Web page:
WTO said the time had come to end harmful subsidies, some of which support illegal fishing.

Speaking during a virtual meeting organised by WTO, its Director-General, Dr Ngozi Okonjo-Iweala, said to protect vulnerable people and their livelihoods, it was necessary for trade ministers to discuss new global rules limiting government’s support for the industry.

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According to her, public subsidies have incentivised overfishing. She noted that global fish stocks have decreased sharply, and poor and vulnerable artisanal fishers have suffered along with ocean ecosystems.

Her words: “In 2017, the U.N. Food and Agriculture Organisation (FAO) warned that an estimated one-third of global fish stocks were overfished, an increase from 10 percent in 1970 and 27 per cent last year.

“Despite these disturbing findings, governments continue to disburse around $35 billion in annual fisheries subsidies, two-thirds of which go to commercial fishers. In doing so, they are keeping at sea many commercial vessels that would otherwise be economically unviable.”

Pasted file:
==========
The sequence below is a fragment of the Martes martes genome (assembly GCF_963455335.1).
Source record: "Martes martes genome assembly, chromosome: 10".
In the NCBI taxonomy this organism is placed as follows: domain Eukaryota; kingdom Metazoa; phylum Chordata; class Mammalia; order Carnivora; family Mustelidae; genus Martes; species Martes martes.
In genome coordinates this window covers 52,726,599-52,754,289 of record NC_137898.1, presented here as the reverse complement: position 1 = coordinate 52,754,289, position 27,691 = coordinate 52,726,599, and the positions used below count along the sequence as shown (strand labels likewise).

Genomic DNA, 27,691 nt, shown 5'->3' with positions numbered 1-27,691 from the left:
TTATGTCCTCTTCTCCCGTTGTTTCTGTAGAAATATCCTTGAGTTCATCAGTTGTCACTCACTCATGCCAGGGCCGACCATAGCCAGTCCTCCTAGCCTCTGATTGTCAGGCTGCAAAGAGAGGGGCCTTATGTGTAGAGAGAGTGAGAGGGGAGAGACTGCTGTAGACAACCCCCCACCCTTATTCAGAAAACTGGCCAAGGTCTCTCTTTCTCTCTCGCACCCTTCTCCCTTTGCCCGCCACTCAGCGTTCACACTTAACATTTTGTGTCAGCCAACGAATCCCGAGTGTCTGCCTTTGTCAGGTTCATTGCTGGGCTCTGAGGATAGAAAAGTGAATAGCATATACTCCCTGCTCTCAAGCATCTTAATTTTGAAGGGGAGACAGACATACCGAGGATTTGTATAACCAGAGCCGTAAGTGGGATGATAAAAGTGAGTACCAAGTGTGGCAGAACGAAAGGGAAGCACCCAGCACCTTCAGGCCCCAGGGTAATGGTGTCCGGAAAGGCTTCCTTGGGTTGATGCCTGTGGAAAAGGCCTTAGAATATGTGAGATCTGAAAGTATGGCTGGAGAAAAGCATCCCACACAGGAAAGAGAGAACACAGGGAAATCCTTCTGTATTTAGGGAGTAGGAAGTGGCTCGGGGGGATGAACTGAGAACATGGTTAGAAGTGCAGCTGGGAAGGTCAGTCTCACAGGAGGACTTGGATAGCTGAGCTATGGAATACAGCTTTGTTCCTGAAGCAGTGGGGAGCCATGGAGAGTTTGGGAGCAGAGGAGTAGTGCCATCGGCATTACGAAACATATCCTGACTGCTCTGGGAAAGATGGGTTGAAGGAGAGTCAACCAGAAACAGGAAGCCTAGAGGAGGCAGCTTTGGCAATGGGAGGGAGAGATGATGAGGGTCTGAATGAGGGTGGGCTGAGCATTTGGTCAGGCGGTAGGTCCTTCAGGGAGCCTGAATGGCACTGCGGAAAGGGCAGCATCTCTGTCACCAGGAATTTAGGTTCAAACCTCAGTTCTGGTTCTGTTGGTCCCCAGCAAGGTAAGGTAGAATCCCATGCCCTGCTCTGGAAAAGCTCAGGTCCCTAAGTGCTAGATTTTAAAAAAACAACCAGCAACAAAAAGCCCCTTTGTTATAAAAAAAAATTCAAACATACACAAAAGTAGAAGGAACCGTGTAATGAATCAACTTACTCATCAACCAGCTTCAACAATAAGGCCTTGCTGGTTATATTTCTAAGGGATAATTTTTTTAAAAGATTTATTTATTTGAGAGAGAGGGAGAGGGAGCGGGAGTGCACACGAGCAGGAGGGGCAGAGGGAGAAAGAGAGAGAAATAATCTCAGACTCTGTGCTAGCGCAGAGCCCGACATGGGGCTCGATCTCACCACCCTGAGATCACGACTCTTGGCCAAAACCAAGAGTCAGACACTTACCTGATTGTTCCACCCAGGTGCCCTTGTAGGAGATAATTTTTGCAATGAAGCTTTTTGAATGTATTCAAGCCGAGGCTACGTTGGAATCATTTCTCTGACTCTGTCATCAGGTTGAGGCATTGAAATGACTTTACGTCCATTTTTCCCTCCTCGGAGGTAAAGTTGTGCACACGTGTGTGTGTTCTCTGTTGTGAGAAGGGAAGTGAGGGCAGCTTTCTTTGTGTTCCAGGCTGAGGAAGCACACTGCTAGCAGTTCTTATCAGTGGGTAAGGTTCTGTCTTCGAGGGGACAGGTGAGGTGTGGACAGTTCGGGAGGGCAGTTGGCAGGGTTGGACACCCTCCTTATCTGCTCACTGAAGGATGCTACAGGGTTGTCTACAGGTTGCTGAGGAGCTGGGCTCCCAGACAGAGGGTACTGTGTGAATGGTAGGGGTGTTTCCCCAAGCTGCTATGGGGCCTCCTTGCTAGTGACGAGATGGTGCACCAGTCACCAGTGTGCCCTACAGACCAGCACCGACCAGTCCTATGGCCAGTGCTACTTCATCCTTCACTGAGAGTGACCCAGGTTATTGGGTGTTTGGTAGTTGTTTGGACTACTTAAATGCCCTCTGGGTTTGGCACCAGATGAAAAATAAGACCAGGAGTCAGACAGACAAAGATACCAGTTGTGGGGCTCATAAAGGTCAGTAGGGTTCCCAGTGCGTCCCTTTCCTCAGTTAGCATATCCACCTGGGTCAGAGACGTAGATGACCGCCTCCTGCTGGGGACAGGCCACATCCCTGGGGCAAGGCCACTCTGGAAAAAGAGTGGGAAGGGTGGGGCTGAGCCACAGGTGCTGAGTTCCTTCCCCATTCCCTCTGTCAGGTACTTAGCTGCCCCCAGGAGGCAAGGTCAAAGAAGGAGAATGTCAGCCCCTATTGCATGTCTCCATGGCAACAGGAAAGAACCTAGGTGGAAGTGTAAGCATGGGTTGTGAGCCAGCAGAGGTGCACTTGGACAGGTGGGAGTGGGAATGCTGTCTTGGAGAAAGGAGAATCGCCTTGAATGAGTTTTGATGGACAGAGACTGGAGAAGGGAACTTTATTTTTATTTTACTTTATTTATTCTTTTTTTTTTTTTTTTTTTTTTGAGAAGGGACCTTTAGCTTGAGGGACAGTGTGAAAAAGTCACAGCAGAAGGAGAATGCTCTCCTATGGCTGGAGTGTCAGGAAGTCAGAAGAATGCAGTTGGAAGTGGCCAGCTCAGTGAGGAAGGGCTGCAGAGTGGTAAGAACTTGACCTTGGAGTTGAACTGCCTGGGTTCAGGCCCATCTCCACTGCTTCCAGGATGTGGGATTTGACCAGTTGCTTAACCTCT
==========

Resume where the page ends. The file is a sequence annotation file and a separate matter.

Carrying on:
By negotiating away harmful fisheries subsidies, Dr Okonjo-Iweala, noted that WTO members would not only be honouring past commitments, but also lending support to other international efforts to address problems in the global commons—from climate change to the COVID-19 pandemic.

On Thursday, last week, WTO members edged closer to an agreement, which would set new rules for the global fisheries industry and limit government subsidies contributing to unsustainable fishing and the depletion of global fish stocks.

Mrs Okonjo-Iweala declared  the meeting of WTO members a success because they confirmed they would reach a deal of removing fishing subsidies.

“Today, we were looking for the political guidance, the political support to move forward and for the first time in 20 years, we have a text that has been agreed and blessed by all the ministers and heads of delegations of the 128 members we have today,” Mrs Okonjo-Iweala told a news conference.